So far, Steven C. Miller’s Scream of the Banshee has already turned some heads with an admittedly fascinating poster. Now the director chats with us to shed some more light on his upcoming After Dark Originals contribution.
“The idea of the banshee – the folklore, the legend – is that she pretty much can take many forms,” Miller says of his film’s infamous creature. “She can take the form of seductress, she can take the form of the banshee itself – which is the way it comes to take you out, and can she can also come as almost like a spirit-type entity that haunts you. She definitely has a lot of ways to scare the audience, that’s for sure.” Indeed, the banshee can also appear as a freakish old hag. We’ll learn much about this creature throughout the film, according to Miller.
“The opening of the movie takes place in ancient times so we get a great feel for where the character comes from, how they have to trap it, how they have to stop it… We get that right at the beginning so we know what we’re in for for the rest of the movie.” And how evil is this thing that haunts its victims for days after they’ve heard its legendary shriek? “The only way to protect yourself is not to scream. She feeds on your screams – once you scream, you’re dead. It’s really about her haunting you, her trying to scare you, her getting you to scream.” Miller won’t say exactly what the banshee does to end your time on earth, but we suspect it ain’t pretty or painless. But how will the viciousness be presented?
“In a movie that was only shot in roughly 14 days [without] a big budget, you don’t really have the opportunity to do a lot of CGI effects. [CGI's] just not my thing. I’m much more of a hands-on person – what I see, what I can touch is what scares me. So I really wanted a physical presence onscreen.” Miller also shares a bit of insight into a few of the banshee’s “morphing” effects we may enjoy. “With the amount of time, we weren’t able to do everything I wanted to do and make it look as great as I think it could have. But I think at the end of the day, it’s definitely something for old school, 80’s, monster movie fans. This is a movie they’re gonna relate to and have fun with…”
The “old school” approach wasn’t always the plan, however. “The [initial] script idea (written by Anthony Ferrante) was that it was all gonna be CG. And that was just not something I wanted to do. When I came on board, it was much more, ‘Okay, this is gonna be practical.’ And I think in the long run it saved them a lot of money anyway.”
Even once that decision was made, there would still be a bit of trouble. The original effects artist that Miller was “forced to use while I was in Louisiana turned out to be terrible” and was quickly let go. To the rescue came effects artist Vincent J. Guastini. “Vincent came in and saved the day. We didn’t lose any shooting days – we didn’t have time to. He was able to come in, and we were able to move the schedule around so he could do all of the prosthetics there in Louisiana. There was a lot of stuff involved – a lot of props – and he built all of those as well.”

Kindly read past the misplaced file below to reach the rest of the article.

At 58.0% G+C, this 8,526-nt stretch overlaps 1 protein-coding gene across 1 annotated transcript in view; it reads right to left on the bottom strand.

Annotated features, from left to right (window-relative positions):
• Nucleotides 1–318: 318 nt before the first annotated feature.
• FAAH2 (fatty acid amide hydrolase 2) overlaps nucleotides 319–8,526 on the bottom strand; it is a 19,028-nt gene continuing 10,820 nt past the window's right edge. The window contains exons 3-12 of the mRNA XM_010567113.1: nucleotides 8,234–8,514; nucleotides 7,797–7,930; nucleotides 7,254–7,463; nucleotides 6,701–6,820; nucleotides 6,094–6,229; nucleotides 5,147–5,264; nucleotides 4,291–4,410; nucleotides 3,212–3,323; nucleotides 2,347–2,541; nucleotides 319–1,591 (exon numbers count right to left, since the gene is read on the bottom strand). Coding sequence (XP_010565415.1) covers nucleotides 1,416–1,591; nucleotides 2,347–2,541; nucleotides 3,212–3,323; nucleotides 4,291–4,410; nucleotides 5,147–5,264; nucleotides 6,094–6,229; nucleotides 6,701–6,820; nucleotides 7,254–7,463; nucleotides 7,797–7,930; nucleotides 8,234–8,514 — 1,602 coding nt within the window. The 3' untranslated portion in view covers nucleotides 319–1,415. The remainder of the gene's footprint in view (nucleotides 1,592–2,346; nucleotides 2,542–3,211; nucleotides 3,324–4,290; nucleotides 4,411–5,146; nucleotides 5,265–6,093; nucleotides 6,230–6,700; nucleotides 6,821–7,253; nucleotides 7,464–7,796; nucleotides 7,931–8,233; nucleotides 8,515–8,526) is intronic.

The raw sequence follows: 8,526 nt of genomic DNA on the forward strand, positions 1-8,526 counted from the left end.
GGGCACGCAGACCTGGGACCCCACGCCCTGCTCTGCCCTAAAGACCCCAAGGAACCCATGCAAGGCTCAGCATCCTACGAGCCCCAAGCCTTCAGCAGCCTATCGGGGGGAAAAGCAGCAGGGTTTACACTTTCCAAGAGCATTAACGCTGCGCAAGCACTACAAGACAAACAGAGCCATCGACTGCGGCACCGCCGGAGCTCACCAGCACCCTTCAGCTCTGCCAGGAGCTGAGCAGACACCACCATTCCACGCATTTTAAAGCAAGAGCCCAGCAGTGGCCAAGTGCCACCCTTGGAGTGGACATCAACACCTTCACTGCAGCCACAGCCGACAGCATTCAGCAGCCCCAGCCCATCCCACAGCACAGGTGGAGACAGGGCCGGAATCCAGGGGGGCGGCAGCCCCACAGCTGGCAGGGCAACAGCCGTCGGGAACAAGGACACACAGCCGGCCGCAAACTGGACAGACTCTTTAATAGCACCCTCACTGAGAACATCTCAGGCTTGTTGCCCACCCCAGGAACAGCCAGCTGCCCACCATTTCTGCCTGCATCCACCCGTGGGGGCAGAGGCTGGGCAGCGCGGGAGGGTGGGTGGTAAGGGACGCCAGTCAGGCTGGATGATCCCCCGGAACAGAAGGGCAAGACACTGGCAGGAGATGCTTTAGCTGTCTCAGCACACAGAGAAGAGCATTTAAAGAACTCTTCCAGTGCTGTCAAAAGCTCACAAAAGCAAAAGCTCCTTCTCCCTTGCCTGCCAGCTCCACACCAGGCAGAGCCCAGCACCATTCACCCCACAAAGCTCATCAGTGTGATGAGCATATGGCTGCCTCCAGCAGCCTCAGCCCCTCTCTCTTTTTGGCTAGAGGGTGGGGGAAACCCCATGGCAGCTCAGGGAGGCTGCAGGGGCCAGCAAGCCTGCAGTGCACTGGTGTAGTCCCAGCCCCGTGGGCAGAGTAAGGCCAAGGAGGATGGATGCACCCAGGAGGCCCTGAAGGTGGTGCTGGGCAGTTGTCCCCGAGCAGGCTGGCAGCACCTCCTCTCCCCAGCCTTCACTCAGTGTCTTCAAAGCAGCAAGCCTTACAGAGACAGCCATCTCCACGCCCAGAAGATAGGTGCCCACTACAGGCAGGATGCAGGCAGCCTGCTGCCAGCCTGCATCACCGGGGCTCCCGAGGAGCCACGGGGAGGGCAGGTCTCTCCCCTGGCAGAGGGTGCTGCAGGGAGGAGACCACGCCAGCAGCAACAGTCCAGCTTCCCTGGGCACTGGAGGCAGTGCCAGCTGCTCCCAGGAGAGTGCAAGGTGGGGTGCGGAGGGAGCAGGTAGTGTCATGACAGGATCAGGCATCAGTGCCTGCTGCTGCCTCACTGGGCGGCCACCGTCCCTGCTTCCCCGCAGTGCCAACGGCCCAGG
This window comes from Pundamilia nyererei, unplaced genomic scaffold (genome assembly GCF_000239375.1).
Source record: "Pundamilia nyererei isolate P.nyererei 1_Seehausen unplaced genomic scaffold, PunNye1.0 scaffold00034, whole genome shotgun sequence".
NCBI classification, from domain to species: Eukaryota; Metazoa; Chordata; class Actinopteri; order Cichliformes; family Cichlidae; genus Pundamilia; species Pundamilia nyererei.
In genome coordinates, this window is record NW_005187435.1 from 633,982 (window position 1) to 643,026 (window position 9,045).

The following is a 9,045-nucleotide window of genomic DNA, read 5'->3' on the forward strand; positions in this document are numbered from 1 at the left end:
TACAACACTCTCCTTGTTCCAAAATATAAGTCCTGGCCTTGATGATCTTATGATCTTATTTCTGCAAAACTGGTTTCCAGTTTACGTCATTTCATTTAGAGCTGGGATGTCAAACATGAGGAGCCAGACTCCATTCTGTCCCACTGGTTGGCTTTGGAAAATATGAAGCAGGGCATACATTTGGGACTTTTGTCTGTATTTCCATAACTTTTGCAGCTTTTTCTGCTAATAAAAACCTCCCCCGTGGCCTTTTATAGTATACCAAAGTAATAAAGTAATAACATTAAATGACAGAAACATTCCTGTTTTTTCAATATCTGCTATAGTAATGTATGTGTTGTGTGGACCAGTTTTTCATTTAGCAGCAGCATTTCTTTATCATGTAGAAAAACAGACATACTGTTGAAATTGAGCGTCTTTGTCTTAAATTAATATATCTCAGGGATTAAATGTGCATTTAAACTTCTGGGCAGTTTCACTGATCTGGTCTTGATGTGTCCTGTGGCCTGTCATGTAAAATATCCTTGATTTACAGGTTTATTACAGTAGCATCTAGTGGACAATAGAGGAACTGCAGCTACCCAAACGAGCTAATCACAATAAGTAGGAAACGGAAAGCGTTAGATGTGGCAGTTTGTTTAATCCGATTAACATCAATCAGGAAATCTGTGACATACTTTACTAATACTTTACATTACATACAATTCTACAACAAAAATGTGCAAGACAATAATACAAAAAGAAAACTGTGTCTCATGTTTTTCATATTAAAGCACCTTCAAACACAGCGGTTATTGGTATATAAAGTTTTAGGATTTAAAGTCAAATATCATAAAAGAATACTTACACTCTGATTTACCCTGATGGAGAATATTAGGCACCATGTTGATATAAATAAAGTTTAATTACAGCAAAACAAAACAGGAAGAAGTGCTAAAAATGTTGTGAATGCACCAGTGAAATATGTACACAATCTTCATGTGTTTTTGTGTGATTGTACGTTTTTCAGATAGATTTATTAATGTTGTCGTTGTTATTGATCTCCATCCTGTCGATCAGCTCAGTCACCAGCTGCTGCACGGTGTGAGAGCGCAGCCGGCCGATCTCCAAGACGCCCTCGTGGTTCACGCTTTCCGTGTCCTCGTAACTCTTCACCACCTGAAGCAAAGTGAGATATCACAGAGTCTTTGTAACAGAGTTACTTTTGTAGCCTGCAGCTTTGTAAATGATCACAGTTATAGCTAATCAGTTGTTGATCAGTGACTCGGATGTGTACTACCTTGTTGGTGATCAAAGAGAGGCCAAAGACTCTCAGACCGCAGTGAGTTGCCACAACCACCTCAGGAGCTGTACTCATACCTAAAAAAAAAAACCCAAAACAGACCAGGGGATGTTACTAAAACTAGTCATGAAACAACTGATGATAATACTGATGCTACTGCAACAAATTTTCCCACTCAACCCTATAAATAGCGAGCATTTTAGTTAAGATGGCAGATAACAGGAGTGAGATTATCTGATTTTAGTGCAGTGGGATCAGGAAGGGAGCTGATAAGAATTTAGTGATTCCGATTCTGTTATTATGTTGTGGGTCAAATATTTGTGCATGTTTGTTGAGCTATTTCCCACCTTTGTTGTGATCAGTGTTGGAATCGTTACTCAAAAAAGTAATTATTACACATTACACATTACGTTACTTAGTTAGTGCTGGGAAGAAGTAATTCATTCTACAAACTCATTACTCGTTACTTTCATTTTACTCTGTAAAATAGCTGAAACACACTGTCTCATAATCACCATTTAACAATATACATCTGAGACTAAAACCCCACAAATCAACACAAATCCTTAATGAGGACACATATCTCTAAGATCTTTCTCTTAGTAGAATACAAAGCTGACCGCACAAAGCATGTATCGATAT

Miller chose Bulgaria to film the centuries-ago opening to “make the film look huge,” courtesy of Bulgaria’s impressive mountains, landscapes and structures. “I’ve never been there before – it was really fun. The place just looks like it’s been bombed out, like an apocalypse hit it. But it’s weird because there are still all of these old monasteries standing and castles all around. We were able to shoot in an old monk monastery – there was no production value needed.” With only one day to shoot in Bulgaria, Miller scored the opening sequence, including a horse chase.
The cast includes Lance Henrickson and Lauren Holly, both of whom Miller grew up admiring. This writer wonders if Miller has any stories to share after working with two important figures from his youth. “I think my favorite of Lance is the day he showed up. We’d talked about his character a little bit on the phone – we didn’t have a lot of time to talk before he got there. He kind of mentioned that he was gonna do something a little wacky, and I was kinda nervous. Well, he shows up and he had his nails completely painted. He had a wig on – a toupee – that was on backwards. And he looked like a complete mess, but it worked! And it actually made the character way more three-dimensional and much more of a fun movie. Lance himself, he’s just a funny guy and he constantly kept everybody on-set laughing. It’s also got Lauren Holly, who is just a pro. She’s one of those girls that can be joking one minute, then I say ‘action’ and she’s crying – in the moment, in the scene and she’s good to go. In a movie like this, we pretty much told everyone that I wasn’t doing more than two or three takes, so the actors really had to be prepared to just get it done. And Lauren and Lance are both those kinds of people – as actors, you don’t have to worry about [them], you don’t have to do too much directing because they understand, they get it. You tell them what to do and they do it. They take direction really well, and it’s awesome to work with people that you grew up watching and thinking were amazing…”
Miller is also super-excited about his upcoming film, Apocalypse: Undead. Keep checking here for more updates on that flick, out in the fall of this year, which Miller has promised us will be “WILD.”
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